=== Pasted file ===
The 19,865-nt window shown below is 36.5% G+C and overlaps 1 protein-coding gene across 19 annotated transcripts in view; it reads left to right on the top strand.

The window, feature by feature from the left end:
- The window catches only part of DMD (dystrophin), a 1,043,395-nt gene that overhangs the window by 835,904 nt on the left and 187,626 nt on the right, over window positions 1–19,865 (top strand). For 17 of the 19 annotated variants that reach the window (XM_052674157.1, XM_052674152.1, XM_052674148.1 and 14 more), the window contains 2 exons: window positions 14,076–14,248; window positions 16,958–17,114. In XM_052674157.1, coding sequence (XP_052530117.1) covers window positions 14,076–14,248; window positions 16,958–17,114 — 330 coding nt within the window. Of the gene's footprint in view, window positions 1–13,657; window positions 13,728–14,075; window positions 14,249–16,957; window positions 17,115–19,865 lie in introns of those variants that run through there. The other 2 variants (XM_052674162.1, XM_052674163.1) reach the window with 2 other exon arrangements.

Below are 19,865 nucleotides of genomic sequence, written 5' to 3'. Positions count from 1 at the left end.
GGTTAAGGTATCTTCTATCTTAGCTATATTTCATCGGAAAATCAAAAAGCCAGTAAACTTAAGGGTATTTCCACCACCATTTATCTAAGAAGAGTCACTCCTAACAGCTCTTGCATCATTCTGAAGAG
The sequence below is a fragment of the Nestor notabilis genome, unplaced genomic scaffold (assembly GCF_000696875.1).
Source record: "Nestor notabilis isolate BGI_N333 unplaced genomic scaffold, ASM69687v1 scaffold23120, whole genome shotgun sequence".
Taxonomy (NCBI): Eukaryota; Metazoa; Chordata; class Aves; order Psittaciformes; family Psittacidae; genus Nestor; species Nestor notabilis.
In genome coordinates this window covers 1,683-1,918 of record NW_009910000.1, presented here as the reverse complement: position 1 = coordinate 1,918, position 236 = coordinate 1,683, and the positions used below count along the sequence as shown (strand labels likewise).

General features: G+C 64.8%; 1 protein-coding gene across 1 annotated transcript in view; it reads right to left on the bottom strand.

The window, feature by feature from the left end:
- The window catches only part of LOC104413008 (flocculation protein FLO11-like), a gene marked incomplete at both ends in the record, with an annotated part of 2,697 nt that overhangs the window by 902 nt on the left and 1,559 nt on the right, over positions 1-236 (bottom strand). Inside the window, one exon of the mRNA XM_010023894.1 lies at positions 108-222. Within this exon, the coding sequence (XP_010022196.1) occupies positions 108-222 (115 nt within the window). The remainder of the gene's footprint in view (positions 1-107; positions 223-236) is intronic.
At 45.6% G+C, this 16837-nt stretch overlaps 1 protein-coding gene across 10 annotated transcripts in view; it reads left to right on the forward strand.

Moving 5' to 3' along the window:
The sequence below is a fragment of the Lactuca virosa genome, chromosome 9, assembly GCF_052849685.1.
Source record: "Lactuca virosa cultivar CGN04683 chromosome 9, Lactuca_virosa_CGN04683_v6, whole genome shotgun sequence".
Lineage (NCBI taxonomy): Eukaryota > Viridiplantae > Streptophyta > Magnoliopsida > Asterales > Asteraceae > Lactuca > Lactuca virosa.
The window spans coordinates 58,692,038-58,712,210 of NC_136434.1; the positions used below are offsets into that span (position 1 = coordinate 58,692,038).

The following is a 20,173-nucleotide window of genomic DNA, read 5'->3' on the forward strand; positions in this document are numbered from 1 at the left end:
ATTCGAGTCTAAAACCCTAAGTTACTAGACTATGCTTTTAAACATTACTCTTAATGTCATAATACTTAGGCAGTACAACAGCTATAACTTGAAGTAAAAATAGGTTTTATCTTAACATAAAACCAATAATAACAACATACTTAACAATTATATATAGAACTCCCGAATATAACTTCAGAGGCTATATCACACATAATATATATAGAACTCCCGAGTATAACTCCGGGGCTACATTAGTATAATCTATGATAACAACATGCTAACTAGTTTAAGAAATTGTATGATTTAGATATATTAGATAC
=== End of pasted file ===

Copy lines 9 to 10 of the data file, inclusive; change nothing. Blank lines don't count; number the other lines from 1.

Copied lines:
In genome coordinates this window covers 1,683-1,918 of record NW_009910000.1, presented here as the reverse complement: position 1 = coordinate 1,918, position 236 = coordinate 1,683, and the positions used below count along the sequence as shown (strand labels likewise).

General features: G+C 64.8%; 1 protein-coding gene across 1 annotated transcript in view; it reads right to left on the bottom strand.